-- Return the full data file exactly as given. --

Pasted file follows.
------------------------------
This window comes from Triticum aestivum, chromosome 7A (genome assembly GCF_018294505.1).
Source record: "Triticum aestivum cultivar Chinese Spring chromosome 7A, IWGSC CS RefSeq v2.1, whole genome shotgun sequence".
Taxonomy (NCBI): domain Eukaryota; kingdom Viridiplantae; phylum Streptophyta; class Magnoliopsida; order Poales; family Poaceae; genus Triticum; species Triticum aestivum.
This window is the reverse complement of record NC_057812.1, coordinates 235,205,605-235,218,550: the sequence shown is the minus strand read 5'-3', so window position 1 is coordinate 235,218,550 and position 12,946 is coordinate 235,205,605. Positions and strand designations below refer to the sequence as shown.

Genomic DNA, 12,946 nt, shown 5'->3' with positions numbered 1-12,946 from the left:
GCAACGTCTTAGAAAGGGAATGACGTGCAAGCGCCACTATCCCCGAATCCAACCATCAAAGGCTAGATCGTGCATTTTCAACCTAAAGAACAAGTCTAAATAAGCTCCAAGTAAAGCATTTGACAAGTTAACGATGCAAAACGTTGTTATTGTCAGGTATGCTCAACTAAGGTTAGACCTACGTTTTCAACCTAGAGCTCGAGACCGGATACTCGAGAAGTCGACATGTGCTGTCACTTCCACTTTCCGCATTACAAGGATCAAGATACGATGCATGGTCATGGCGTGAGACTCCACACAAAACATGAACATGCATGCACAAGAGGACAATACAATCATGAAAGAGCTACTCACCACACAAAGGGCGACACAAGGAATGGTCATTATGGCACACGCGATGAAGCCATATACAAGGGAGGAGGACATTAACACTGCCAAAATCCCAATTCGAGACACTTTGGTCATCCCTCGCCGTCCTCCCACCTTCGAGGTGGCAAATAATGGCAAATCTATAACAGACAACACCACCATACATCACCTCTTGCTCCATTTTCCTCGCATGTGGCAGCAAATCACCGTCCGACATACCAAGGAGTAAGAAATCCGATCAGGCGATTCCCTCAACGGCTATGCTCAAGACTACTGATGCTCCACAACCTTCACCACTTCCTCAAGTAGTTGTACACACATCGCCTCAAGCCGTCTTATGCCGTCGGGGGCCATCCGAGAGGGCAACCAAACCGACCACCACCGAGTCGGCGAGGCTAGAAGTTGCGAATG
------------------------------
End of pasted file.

This window comes from Triticum aestivum, chromosome 7A (genome assembly GCF_018294505.1).
Source record: "Triticum aestivum cultivar Chinese Spring chromosome 7A, IWGSC CS RefSeq v2.1, whole genome shotgun sequence".
Taxonomy (NCBI): domain Eukaryota; kingdom Viridiplantae; phylum Streptophyta; class Magnoliopsida; order Poales; family Poaceae; genus Triticum; species Triticum aestivum.
This window is the reverse complement of record NC_057812.1, coordinates 235,205,605-235,218,550: the sequence shown is the minus strand read 5'-3', so window position 1 is coordinate 235,218,550 and position 12,946 is coordinate 235,205,605. Positions and strand designations below refer to the sequence as shown.

Genomic DNA, 12,946 nt, shown 5'->3' with positions numbered 1-12,946 from the left:
GCAACGTCTTAGAAAGGGAATGACGTGCAAGCGCCACTATCCCCGAATCCAACCATCAAAGGCTAGATCGTGCATTTTCAACCTAAAGAACAAGTCTAAATAAGCTCCAAGTAAAGCATTTGACAAGTTAACGATGCAAAACGTTGTTATTGTCAGGTATGCTCAACTAAGGTTAGACCTACGTTTTCAACCTAGAGCTCGAGACCGGATACTCGAGAAGTCGACATGTGCTGTCACTTCCACTTTCCGCATTACAAGGATCAAGATACGATGCATGGTCATGGCGTGAGACTCCACACAAAACATGAACATGCATGCACAAGAGGACAATACAATCATGAAAGAGCTACTCACCACACAAAGGGCGACACAAGGAATGGTCATTATGGCACACGCGATGAAGCCATATACAAGGGAGGAGGACATTAACACTGCCAAAATCCCAATTCGAGACACTTTGGTCATCCCTCGCCGTCCTCCCACCTTCGAGGTGGCAAATAATGGCAAATCTATAACAGACAACACCACCATACATCACCTCTTGCTCCATTTTCCTCGCATGTGGCAGCAAATCACCGTCCGACATACCAAGGAGTAAGAAATCCGATCAGGCGATTCCCTCAACGGCTATGCTCAAGACTACTGATGCTCCACAACCTTCACCACTTCCTCAAGTAGTTGTACACACATCGCCTCAAGCCGTCTTATGCCGTCGGGGGCCATCCGAGAGGGCAACCAAACCGACCACCACCGAGTCGGCGAGGCTAGAAGTTGCGAATG